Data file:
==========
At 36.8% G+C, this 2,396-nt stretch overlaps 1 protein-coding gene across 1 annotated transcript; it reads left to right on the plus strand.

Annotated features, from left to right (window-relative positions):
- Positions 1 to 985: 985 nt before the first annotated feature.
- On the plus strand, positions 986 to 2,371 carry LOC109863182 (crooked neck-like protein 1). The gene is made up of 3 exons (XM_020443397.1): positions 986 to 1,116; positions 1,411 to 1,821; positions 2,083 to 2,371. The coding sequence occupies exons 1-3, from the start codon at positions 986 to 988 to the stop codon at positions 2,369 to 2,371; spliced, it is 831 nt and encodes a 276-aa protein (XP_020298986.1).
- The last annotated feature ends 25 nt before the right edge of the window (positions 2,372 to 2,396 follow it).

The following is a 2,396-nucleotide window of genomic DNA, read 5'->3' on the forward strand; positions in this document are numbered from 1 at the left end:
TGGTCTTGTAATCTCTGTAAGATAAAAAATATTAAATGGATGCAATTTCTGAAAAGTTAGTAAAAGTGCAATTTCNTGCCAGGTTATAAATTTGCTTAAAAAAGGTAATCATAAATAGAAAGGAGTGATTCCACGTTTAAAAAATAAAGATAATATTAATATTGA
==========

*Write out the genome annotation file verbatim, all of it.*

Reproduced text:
At 36.8% G+C, this 2,396-nt stretch overlaps 1 protein-coding gene across 1 annotated transcript; it reads left to right on the plus strand.

Annotated features, from left to right (window-relative positions):
- Positions 1 to 985: 985 nt before the first annotated feature.
- On the plus strand, positions 986 to 2,371 carry LOC109863182 (crooked neck-like protein 1). The gene is made up of 3 exons (XM_020443397.1): positions 986 to 1,116; positions 1,411 to 1,821; positions 2,083 to 2,371. The coding sequence occupies exons 1-3, from the start codon at positions 986 to 988 to the stop codon at positions 2,369 to 2,371; spliced, it is 831 nt and encodes a 276-aa protein (XP_020298986.1).
- The last annotated feature ends 25 nt before the right edge of the window (positions 2,372 to 2,396 follow it).

The following is a 2,396-nucleotide window of genomic DNA, read 5'->3' on the forward strand; positions in this document are numbered from 1 at the left end:
TGGTCTTGTAATCTCTGTAAGATAAAAAATATTAAATGGATGCAATTTCTGAAAAGTTAGTAAAAGTGCAATTTCNTGCCAGGTTATAAATTTGCTTAAAAAAGGTAATCATAAATAGAAAGGAGTGATTCCACGTTTAAAAAATAAAGATAATATTAATATTGA